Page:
444) Black Christmas (1974) Dir: Bob Clark Date Released: December 1974 Date Seen: December 12, 2009 Rating: 3.25/5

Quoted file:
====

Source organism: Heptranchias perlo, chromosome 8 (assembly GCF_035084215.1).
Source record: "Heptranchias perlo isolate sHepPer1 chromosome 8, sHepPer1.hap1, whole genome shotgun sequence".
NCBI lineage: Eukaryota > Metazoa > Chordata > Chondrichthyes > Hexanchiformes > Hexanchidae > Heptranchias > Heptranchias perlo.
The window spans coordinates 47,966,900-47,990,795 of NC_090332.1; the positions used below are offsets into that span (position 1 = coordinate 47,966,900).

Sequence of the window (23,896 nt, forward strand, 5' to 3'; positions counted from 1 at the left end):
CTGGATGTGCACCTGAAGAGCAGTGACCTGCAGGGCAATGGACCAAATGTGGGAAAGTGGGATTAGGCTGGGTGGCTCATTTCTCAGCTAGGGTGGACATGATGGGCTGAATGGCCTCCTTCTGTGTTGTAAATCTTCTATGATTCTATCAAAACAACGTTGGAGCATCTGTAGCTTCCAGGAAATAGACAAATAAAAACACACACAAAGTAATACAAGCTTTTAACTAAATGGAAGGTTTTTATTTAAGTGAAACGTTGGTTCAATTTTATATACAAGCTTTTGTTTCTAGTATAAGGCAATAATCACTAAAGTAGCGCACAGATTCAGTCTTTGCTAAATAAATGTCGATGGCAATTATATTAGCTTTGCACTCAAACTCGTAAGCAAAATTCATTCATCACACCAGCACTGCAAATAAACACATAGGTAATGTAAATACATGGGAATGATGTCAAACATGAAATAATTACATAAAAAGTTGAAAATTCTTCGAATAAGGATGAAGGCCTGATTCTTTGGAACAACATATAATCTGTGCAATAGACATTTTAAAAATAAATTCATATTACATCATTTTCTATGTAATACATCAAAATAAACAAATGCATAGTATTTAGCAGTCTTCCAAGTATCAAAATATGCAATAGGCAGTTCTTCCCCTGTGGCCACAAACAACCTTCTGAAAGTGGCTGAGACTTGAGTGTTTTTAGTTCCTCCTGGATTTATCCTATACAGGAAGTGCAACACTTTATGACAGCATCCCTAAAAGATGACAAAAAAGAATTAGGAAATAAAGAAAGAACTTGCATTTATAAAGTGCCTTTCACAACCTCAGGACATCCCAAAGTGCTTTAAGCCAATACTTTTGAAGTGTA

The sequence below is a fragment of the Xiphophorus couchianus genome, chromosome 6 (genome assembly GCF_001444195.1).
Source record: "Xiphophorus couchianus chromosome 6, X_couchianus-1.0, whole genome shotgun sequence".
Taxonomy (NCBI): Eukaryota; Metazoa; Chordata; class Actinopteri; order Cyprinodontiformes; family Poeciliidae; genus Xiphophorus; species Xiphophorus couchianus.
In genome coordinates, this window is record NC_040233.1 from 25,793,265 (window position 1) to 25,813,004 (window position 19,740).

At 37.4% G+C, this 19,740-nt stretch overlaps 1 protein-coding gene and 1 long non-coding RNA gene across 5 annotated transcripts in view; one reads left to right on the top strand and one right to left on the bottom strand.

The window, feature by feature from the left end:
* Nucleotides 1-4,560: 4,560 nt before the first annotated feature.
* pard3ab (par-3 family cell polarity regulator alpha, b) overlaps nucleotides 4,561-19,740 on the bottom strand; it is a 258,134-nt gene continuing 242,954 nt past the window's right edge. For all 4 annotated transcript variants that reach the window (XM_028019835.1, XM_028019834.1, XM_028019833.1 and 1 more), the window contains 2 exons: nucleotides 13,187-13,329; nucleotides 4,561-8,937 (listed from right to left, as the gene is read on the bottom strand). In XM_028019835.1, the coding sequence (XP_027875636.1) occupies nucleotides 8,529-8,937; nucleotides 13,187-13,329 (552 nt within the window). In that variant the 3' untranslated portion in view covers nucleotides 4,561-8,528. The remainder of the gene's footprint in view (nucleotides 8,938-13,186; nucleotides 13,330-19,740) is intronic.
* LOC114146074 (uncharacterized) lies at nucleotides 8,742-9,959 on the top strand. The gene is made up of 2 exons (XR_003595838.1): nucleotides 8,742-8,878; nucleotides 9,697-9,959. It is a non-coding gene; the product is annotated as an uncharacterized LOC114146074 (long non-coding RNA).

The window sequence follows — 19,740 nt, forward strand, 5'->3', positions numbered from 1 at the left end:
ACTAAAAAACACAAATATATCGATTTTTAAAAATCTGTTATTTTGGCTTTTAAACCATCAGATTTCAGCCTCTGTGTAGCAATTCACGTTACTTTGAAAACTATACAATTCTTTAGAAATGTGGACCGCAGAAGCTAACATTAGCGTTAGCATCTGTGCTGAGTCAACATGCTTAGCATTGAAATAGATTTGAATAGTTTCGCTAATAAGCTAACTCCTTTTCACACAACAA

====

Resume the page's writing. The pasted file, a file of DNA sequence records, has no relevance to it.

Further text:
As rote as its kind of inconclusive ending would later become in the American slasher genre, Black Christmas's lack of a resolution is its most memorable attribute. It forces the viewer to rationalize what they just saw in a vain attempt to discern good/bad guys, achieving a level of ambiguity that Wes Craven has been striving for for most of his filmography (A Nightmare on Elm Street is his most overt acknowledgment of Black Christmas' influence, featuring John Saxon as a local sheriff who in fact is the film's real villain). In that sense, screenwriter Roy Moore's script handily baits the audience and confronts them with the knowledge that they're not as smart as they think: based on the information we're provided, we can figure out that the film's red herring suspect is not the killer but after that, not a heckuva lot. The harassing phone calls give nothing away and neither does Saxon's fruitless search for clues, which all lead to the red herring anyway. Not sure if Bob Clark's formal control is making me like this more than the film's petulant payoff deserves but it is a good prank.